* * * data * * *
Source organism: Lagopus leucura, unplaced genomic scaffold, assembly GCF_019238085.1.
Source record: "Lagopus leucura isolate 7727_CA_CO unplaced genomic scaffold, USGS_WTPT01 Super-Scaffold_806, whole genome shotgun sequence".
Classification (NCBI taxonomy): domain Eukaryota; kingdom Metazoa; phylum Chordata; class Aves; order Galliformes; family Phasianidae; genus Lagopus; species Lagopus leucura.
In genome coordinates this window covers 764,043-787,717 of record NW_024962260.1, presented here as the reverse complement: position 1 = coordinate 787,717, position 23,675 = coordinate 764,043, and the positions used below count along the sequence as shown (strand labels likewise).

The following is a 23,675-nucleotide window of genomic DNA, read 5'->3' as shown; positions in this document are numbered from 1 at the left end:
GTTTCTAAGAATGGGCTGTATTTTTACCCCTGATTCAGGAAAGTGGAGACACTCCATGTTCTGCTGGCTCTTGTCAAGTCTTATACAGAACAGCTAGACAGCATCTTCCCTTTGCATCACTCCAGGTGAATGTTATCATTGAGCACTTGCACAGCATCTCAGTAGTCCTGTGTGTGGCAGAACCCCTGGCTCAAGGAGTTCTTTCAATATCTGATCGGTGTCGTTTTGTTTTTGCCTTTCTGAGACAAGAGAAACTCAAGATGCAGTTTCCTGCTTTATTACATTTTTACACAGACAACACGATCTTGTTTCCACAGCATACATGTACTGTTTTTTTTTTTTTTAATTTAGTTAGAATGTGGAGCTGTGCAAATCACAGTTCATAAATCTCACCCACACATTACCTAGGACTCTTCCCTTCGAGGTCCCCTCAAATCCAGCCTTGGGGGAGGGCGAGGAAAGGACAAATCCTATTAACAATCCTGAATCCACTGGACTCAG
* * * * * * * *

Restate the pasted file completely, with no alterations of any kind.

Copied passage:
Source organism: Lagopus leucura, unplaced genomic scaffold, assembly GCF_019238085.1.
Source record: "Lagopus leucura isolate 7727_CA_CO unplaced genomic scaffold, USGS_WTPT01 Super-Scaffold_806, whole genome shotgun sequence".
Classification (NCBI taxonomy): domain Eukaryota; kingdom Metazoa; phylum Chordata; class Aves; order Galliformes; family Phasianidae; genus Lagopus; species Lagopus leucura.
In genome coordinates this window covers 764,043-787,717 of record NW_024962260.1, presented here as the reverse complement: position 1 = coordinate 787,717, position 23,675 = coordinate 764,043, and the positions used below count along the sequence as shown (strand labels likewise).

The following is a 23,675-nucleotide window of genomic DNA, read 5'->3' as shown; positions in this document are numbered from 1 at the left end:
GTTTCTAAGAATGGGCTGTATTTTTACCCCTGATTCAGGAAAGTGGAGACACTCCATGTTCTGCTGGCTCTTGTCAAGTCTTATACAGAACAGCTAGACAGCATCTTCCCTTTGCATCACTCCAGGTGAATGTTATCATTGAGCACTTGCACAGCATCTCAGTAGTCCTGTGTGTGGCAGAACCCCTGGCTCAAGGAGTTCTTTCAATATCTGATCGGTGTCGTTTTGTTTTTGCCTTTCTGAGACAAGAGAAACTCAAGATGCAGTTTCCTGCTTTATTACATTTTTACACAGACAACACGATCTTGTTTCCACAGCATACATGTACTGTTTTTTTTTTTTTTAATTTAGTTAGAATGTGGAGCTGTGCAAATCACAGTTCATAAATCTCACCCACACATTACCTAGGACTCTTCCCTTCGAGGTCCCCTCAAATCCAGCCTTGGGGGAGGGCGAGGAAAGGACAAATCCTATTAACAATCCTGAATCCACTGGACTCAG